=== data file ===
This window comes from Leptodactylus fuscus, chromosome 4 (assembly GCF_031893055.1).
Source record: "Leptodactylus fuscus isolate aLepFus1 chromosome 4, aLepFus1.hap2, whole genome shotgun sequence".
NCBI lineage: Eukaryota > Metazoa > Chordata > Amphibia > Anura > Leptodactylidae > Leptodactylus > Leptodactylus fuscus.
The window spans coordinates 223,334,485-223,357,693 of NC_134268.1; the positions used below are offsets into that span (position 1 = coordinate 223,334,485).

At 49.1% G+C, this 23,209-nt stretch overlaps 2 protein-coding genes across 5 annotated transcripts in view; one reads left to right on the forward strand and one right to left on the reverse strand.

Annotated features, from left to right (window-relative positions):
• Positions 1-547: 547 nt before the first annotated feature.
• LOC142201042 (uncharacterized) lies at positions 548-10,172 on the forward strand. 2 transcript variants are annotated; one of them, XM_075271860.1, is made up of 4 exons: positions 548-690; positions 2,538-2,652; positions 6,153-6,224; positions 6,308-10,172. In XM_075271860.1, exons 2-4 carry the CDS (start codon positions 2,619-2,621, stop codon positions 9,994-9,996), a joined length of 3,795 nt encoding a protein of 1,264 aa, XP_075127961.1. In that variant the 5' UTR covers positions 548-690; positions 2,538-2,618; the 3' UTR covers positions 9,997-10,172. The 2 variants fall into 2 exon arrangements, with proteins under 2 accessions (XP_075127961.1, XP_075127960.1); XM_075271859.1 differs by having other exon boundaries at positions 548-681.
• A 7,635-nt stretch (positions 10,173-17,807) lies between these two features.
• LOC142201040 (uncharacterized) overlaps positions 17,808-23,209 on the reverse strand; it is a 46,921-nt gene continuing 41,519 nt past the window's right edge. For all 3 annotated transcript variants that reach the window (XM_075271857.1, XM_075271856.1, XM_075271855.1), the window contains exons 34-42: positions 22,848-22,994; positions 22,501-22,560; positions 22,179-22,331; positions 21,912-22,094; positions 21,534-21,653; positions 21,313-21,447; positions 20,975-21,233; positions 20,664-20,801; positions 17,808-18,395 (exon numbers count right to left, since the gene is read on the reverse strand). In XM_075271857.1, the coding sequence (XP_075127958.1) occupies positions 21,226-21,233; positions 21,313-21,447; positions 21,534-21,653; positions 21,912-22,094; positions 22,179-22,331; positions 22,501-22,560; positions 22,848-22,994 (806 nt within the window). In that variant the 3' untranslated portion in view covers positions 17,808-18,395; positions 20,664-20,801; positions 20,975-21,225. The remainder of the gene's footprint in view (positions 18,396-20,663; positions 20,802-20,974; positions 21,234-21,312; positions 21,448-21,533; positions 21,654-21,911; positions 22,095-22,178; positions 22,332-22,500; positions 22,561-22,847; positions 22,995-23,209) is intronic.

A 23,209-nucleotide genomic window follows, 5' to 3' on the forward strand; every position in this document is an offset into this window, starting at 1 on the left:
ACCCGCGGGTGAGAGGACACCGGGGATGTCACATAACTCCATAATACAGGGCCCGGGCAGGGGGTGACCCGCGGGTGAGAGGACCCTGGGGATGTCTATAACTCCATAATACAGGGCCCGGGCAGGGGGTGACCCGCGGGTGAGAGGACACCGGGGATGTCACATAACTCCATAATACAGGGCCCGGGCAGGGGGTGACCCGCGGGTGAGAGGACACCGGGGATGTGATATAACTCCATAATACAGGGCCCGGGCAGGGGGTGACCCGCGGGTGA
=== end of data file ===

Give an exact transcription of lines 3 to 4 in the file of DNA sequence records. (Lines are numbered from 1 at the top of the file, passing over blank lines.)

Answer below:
NCBI lineage: Eukaryota > Metazoa > Chordata > Amphibia > Anura > Leptodactylidae > Leptodactylus > Leptodactylus fuscus.
The window spans coordinates 223,334,485-223,357,693 of NC_134268.1; the positions used below are offsets into that span (position 1 = coordinate 223,334,485).